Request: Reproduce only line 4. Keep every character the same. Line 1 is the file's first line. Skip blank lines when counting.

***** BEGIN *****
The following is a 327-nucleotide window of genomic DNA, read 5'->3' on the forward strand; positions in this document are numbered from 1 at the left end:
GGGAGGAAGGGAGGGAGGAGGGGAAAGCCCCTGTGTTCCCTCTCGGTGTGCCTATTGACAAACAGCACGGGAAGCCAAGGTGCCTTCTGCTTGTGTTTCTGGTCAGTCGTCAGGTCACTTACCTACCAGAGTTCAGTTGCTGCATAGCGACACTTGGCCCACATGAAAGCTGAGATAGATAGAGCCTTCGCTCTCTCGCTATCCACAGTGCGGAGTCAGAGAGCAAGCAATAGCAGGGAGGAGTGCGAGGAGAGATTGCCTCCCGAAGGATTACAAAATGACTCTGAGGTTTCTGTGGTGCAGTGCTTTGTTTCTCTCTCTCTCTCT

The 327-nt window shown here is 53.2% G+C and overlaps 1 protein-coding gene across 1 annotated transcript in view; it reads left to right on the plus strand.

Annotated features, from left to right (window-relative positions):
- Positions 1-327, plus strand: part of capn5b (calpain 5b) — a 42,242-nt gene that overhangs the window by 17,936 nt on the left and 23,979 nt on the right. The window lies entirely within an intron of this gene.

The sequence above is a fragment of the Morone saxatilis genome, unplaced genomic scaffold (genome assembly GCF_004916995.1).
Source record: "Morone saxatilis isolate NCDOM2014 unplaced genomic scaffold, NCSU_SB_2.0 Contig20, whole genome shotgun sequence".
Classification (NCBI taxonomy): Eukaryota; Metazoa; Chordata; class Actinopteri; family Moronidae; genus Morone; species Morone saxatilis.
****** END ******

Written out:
Annotated features, from left to right (window-relative positions):